In Leonardo’s time, most masonry bridge supports were made in the form of conventional semicircular arches, which would have required 10 or more piers along the span to support such a long bridge. Leonardo’s bridge concept was dramatically different — a flattened arch that would be tall enough to allow a sailboat to pass underneath with its mast in place, as illustrated in his sketch, but that would cross the wide span with a single enormous arch.
The bridge would have been about 280 meters long (though Leonardo himself was using a different measurement system, since the metric system was still a few centuries off), making it the longest span in the world at that time, had it been built. “It’s incredibly ambitious,” Bast says. “It was about 10 times longer than typical bridges of that time.”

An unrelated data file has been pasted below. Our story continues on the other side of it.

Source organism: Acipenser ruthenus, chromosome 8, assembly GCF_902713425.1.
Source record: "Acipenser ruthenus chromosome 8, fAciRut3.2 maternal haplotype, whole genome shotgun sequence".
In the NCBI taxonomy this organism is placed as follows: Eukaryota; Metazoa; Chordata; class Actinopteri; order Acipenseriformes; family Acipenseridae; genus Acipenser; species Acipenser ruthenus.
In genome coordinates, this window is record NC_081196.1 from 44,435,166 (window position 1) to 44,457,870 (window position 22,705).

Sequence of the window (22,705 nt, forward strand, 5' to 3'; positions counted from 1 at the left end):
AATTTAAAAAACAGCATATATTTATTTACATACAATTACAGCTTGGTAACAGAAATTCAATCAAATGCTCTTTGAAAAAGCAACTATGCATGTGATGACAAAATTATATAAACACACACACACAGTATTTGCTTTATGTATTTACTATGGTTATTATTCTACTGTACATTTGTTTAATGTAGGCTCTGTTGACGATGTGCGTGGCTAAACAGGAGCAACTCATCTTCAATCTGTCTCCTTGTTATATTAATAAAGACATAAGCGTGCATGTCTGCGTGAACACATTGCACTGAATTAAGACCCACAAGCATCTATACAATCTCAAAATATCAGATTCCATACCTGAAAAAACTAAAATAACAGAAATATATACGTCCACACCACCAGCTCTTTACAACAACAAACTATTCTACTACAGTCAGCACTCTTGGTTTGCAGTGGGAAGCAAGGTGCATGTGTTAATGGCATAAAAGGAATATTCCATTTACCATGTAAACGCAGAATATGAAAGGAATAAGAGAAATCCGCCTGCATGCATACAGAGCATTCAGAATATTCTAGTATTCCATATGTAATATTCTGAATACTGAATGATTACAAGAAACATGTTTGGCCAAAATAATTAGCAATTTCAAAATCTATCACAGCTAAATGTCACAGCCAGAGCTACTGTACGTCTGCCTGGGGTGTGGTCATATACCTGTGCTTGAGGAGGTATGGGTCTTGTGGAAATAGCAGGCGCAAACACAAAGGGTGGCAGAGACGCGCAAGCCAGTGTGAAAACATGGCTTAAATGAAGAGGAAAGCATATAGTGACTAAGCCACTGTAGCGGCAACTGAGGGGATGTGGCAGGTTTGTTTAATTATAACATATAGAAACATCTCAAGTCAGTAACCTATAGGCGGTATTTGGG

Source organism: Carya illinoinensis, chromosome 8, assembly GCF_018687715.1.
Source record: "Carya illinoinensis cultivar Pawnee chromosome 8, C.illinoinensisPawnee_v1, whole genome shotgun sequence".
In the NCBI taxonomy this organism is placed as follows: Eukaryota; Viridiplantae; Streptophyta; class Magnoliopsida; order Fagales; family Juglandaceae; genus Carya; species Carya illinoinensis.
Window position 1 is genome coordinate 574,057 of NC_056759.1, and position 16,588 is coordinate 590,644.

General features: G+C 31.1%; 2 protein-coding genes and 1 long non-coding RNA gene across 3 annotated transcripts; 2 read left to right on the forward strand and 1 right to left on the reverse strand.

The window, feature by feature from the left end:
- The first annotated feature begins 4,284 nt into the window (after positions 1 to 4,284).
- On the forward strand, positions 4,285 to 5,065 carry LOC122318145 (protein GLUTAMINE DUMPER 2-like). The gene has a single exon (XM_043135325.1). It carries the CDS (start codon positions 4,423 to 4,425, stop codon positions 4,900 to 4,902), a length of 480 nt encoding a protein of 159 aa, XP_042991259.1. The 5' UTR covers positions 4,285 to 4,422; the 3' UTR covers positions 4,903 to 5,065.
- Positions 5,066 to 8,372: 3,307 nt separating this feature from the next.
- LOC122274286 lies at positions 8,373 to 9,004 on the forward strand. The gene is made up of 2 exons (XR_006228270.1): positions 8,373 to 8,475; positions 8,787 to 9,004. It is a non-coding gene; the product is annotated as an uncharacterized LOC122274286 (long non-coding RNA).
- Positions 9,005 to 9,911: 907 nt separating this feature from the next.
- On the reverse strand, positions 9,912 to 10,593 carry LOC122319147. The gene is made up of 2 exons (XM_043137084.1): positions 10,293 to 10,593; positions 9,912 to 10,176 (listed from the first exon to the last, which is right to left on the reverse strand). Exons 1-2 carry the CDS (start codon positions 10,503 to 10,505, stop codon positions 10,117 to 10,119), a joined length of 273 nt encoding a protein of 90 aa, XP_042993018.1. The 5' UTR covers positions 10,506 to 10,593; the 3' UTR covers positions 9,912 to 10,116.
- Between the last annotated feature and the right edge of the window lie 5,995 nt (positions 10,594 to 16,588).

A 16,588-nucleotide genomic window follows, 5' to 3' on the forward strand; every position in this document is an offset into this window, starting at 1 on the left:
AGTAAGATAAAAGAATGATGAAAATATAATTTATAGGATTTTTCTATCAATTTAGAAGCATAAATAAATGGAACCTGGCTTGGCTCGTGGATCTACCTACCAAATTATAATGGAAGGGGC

The design also featured an unusual way of stabilizing the span against lateral motions — something that has resulted in the collapse of many bridges over the centuries. To combat that, Leonardo proposed abutments that splayed outward on either side, like a standing subway rider widening her stance to balance in a swaying car.
In his notebooks and letter to the Sultan, Leonardo provided no details about the materials that would be used or the method of construction. Bast and the team analyzed the materials available at the time and concluded that the bridge could only have been made of stone, because wood or brick could not have carried the loads of such a long span. And they concluded that, as in classical masonry bridges such as those built by the Romans, the bridge would stand on its own under the force of gravity, without any fasteners or mortar to hold the stone together.